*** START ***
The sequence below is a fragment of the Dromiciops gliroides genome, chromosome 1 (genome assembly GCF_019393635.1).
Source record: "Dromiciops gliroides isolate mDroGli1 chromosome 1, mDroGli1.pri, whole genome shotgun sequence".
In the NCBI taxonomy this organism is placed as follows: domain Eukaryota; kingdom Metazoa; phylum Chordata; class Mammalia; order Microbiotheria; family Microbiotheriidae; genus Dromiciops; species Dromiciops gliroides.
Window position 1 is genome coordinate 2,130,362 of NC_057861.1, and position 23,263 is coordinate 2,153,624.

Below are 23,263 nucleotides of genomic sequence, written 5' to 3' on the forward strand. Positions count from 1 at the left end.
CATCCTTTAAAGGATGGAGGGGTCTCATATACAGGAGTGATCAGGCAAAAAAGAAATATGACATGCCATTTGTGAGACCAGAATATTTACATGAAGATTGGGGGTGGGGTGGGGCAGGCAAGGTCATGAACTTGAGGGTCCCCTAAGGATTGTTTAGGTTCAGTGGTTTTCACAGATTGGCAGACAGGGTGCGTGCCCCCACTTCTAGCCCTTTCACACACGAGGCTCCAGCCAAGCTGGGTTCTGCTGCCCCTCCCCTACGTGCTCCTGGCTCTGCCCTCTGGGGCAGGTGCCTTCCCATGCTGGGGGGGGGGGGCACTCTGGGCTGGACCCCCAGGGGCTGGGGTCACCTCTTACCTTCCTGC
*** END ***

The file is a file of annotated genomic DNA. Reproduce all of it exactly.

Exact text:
The sequence below is a fragment of the Dromiciops gliroides genome, chromosome 1 (genome assembly GCF_019393635.1).
Source record: "Dromiciops gliroides isolate mDroGli1 chromosome 1, mDroGli1.pri, whole genome shotgun sequence".
In the NCBI taxonomy this organism is placed as follows: domain Eukaryota; kingdom Metazoa; phylum Chordata; class Mammalia; order Microbiotheria; family Microbiotheriidae; genus Dromiciops; species Dromiciops gliroides.
Window position 1 is genome coordinate 2,130,362 of NC_057861.1, and position 23,263 is coordinate 2,153,624.

Below are 23,263 nucleotides of genomic sequence, written 5' to 3' on the forward strand. Positions count from 1 at the left end.
CATCCTTTAAAGGATGGAGGGGTCTCATATACAGGAGTGATCAGGCAAAAAAGAAATATGACATGCCATTTGTGAGACCAGAATATTTACATGAAGATTGGGGGTGGGGTGGGGCAGGCAAGGTCATGAACTTGAGGGTCCCCTAAGGATTGTTTAGGTTCAGTGGTTTTCACAGATTGGCAGACAGGGTGCGTGCCCCCACTTCTAGCCCTTTCACACACGAGGCTCCAGCCAAGCTGGGTTCTGCTGCCCCTCCCCTACGTGCTCCTGGCTCTGCCCTCTGGGGCAGGTGCCTTCCCATGCTGGGGGGGGGGGGCACTCTGGGCTGGACCCCCAGGGGCTGGGGTCACCTCTTACCTTCCTGC